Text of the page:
Knees slightly bent and one foot forward, I prepared myself for the battle ahead by adopting an aggressive, ready-for-action pose. My left arm was bent at the elbow, ensuring my glowing blue shield was ready to protect me against my opponent’s onslaught.
I didn’t know him. I didn’t care to know him. I was about to take him down. The countdown ended, and with my other hand I threw my attack disk so it deflected off the wall to confuse him. This was it. My dream come true.
It felt aggressive without being violent, skilled without being impossible.
In the 80s, I would have done anything to be transported into the world of Tron, a neon-drenched techno world where I could battle it out against other ‘programs’ in a cyber sports arena, and perhaps rub shoulders with the titular hero. Fast forward more than 30 years, and in a London hotel, I fulfilled that dream playing CCP’s Project Arena on the HTC Vive virtual reality headset.
If you haven’t heard of Project Arena, it’s the work of games studio CCP, best known for Eve Online, and on the surface it’s a love letter to sci-fi fans like me. However, dig a little deeper and it’s an ambitious, exploratory step into the world of eSports that will appeal not just to rabid, hardcore players like those competing in League of Legends tournaments now, but to normal people.
The rules are simple and the gameplay is wonderfully accessible. On each wrist I had a glowing shield to deflect incoming attacks. They can withstand three shots before disintegrating, but there’s an easy way to recharge one. You attack by throwing an energy disk, which can be bounced off walls, the floor, or the ceiling. It automatically returns to you, and must be caught using one of the wrist-mounted shields, which then recharges your defenses. Hit your enemy three times, and it’s game over.
Project Arena is played by two people, both equipped with HTC Vive headsets and controllers. You face each other in the real world (which isn’t necessary, but looks cool), and stand between a pair of motion-tracking lighthouses. There’s no need for four — they actually confuse each other — and when placed in the right position and high enough, two sensors can happily track two players on each team (for a total of four players), making a doubles match entirely possible.
You have a surprising amount of control over the disk, throwing it in different directions and trajectories to confuse and disorientate, making it harder to block. Timing was also important, and it helped to send volleys down with the return of your opponent’s own disk, making it harder to concentrate on both. The immersive VR world wills you into deflecting the disk, just as we would any flying object approaching our body or face, and the harder you strike it, the faster it seems to return back. It felt aggressive without being violent, skilled without being impossible, and even balletic as you weave and dodge. Writing about it now makes me really, really want another go.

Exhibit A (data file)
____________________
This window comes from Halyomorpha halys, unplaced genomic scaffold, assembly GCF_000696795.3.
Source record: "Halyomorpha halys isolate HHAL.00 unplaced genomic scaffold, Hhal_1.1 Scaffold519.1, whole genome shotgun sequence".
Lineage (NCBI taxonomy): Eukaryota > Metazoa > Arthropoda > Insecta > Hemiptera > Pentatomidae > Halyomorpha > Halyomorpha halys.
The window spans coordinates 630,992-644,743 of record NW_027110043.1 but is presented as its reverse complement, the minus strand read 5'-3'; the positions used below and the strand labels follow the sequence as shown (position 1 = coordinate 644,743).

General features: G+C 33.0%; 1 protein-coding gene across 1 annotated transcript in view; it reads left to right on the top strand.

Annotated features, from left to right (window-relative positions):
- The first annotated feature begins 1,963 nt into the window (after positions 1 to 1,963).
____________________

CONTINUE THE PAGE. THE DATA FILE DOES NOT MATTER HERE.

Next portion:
The playspace is pitch black, only outlined by neon grids, and filled with glowing disks, sparking shields, and the person you must face in battle. It looks awesome, and feels fantastic to play. A sports game that’s not based on a real sport shouldn’t be this immersive, because we have no basis for actual comparison, but it gets the adrenaline pumping immediately due to its intense, singular focus. You, against one other person. Loser gets derezzed.
An eSport with mainstream appeal
Project Arena was built to be a one-off tech demo, rather than a full game. However, CCP producer Morgan Godat told Digital Trends, “I don’t see how we can’t make this a real game after all the positive feedback.”
If Project Arena does get released, the ultimate hope is for it to leave living rooms behind, and become one of the next big eSports hits. Godat spoke about the importance of making the game accessible, so it would appeal equally to someone used to bouncing a baseball off a wall to relax, a tennis player, or a pro-gamer. It’s physical too, with dodges, strikes, and throws to master.
That’s ambitious enough, but it’s outside the game world where Project Arena may really innovate. Most games played in competitive eSports today are complex, and require a degree of knowledge from observers to follow and understand progress. That’s not the case with Project Arena. It’s obvious what’s going on, and there’s a clear winner at the end, resolving the steep learning curve many current eSports face.
Project Arena’s release date (assuming it does develop into a release tile) is undecided. CCP’s not committing to anything. I, for one, hope that the developer dives into the project head-first. Turning this tech demo into a full game would make my dreams a reality.